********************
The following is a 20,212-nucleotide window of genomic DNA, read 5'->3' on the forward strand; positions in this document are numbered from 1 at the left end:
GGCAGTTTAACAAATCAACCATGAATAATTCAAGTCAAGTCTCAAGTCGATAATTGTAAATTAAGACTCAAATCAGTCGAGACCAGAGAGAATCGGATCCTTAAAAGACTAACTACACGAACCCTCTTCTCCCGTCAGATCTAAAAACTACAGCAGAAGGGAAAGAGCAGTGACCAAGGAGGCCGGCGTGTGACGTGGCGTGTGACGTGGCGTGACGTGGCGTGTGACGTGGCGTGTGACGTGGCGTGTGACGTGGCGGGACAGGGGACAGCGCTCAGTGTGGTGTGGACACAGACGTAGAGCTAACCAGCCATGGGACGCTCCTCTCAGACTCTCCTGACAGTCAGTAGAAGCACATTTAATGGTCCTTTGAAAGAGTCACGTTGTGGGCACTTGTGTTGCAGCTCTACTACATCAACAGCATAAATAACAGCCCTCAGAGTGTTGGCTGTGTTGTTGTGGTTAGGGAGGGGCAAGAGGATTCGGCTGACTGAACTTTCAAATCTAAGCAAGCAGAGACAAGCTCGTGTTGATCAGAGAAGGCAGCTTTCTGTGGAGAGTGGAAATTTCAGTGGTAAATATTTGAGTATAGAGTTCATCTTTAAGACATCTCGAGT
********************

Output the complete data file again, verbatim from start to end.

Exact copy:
The following is a 20,212-nucleotide window of genomic DNA, read 5'->3' on the forward strand; positions in this document are numbered from 1 at the left end:
GGCAGTTTAACAAATCAACCATGAATAATTCAAGTCAAGTCTCAAGTCGATAATTGTAAATTAAGACTCAAATCAGTCGAGACCAGAGAGAATCGGATCCTTAAAAGACTAACTACACGAACCCTCTTCTCCCGTCAGATCTAAAAACTACAGCAGAAGGGAAAGAGCAGTGACCAAGGAGGCCGGCGTGTGACGTGGCGTGTGACGTGGCGTGACGTGGCGTGTGACGTGGCGTGTGACGTGGCGTGTGACGTGGCGGGACAGGGGACAGCGCTCAGTGTGGTGTGGACACAGACGTAGAGCTAACCAGCCATGGGACGCTCCTCTCAGACTCTCCTGACAGTCAGTAGAAGCACATTTAATGGTCCTTTGAAAGAGTCACGTTGTGGGCACTTGTGTTGCAGCTCTACTACATCAACAGCATAAATAACAGCCCTCAGAGTGTTGGCTGTGTTGTTGTGGTTAGGGAGGGGCAAGAGGATTCGGCTGACTGAACTTTCAAATCTAAGCAAGCAGAGACAAGCTCGTGTTGATCAGAGAAGGCAGCTTTCTGTGGAGAGTGGAAATTTCAGTGGTAAATATTTGAGTATAGAGTTCATCTTTAAGACATCTCGAGT